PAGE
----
I love the idea of every child being welcomed – not because the parents are prosperous (and can afford it), and not because the parents are needy (and can’t afford it).  Imagine what it would be like if every baby got a box like that. Imagine what it would be like if every refugee child received a box of clothes and vitamins and books.

There is no single “Herod,” of course.  Herod’s threat in our midst comes from institutions and ideologies that give lip-service to children’s welfare, then fail to embody that concern in programs or practices.  I get pretty discouraged about how much time and energy it will take to change all of that – especially during those weeks when there are also wars and plane crashes and various other calamities of human life.

That preacher’s words about Herod were not really a benediction – a benediction is, after all, a “good word.”  They were, however, prophetic words – words that spoke a truth we would rather not see.  May they never stop disturbing us, and may we never stop trying to keep the children safe.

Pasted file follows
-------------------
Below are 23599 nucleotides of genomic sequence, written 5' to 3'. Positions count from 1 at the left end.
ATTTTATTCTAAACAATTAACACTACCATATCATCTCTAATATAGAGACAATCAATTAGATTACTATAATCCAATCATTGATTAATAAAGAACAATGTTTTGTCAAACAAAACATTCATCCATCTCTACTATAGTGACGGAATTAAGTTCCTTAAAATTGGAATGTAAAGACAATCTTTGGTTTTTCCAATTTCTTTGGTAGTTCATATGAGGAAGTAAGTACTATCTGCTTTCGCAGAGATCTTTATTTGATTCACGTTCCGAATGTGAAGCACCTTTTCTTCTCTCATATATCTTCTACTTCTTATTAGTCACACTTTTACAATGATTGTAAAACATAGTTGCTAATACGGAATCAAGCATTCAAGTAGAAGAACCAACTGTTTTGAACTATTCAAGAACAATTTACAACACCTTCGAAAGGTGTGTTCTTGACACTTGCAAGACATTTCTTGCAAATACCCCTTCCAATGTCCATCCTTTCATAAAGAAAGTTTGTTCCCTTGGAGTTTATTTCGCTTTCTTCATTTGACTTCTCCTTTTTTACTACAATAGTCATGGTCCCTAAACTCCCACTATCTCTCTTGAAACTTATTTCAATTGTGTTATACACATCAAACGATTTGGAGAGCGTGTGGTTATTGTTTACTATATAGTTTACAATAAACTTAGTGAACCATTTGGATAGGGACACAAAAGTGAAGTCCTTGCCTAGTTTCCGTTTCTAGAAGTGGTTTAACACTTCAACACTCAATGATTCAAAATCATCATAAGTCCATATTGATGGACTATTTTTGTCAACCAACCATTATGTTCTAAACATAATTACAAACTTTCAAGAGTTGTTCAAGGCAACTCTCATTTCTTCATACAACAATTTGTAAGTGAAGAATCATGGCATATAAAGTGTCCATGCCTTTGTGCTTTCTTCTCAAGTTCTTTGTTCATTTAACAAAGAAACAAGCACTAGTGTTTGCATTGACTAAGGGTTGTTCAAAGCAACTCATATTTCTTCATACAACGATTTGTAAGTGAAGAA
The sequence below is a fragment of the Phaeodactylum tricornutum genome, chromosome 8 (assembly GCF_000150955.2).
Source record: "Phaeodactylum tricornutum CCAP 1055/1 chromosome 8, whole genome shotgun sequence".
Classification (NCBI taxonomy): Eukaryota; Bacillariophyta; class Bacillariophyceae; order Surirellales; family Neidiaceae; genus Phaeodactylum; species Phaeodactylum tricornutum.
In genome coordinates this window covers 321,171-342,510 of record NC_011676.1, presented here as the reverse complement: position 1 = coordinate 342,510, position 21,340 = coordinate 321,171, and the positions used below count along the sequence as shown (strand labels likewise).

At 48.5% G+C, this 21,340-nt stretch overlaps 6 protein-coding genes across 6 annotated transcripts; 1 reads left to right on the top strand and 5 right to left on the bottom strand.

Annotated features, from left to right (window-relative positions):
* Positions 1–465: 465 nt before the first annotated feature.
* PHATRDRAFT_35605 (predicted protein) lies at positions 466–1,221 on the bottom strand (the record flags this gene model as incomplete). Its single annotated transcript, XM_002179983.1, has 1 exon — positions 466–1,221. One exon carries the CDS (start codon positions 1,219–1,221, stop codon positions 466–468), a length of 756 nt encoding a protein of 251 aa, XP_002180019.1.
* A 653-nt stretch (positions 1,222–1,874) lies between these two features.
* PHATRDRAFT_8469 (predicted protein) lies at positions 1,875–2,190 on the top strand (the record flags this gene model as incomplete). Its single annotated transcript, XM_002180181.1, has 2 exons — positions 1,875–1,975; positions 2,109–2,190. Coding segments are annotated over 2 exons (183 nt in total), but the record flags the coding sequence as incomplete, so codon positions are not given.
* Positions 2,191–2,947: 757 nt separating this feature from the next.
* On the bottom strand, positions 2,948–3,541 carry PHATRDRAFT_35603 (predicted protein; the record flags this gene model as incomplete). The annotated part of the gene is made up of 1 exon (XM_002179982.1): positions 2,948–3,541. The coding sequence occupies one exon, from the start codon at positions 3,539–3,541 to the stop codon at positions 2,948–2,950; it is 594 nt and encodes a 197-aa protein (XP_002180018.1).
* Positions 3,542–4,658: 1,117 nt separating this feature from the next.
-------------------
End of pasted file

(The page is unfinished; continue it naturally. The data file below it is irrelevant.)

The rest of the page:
I Didn’t Love Psalm 23, Until …

I used to have about the same relationship to the 23rd Psalm as I had to the 1994 Honda Accord that I owned.  That car lasted 14 years, went 265,000 miles, survived the Northfield hailstorm of 2005, and never broke down. I respected it; I appreciated it.  I did not really love it.  So it was for me with this most familiar and oft-recited of psalms.  I respected the central position that it has garnered through the centuries, I appreciated the calm and comfort and consolation that it has brought to folks – including many for whom it is their only connection to the Bible.  But for all that, it was not especially dear to my own heart. Continue reading

The Text I Didn’t Send

I was at a denominational meeting, and an amendment was offered to a resolution that was on the floor.  It was only two words, but they were important words to the person who proposed adding them.  It took several minutes for the moderator, the parliamentarian, and the person proposing the amendment to work through the procedure and get the amendment and the resolution appropriately voted on. I felt cranky and impatient.  Really cranky.  I picked up my cell phone and was about to text, “Just shoot me.”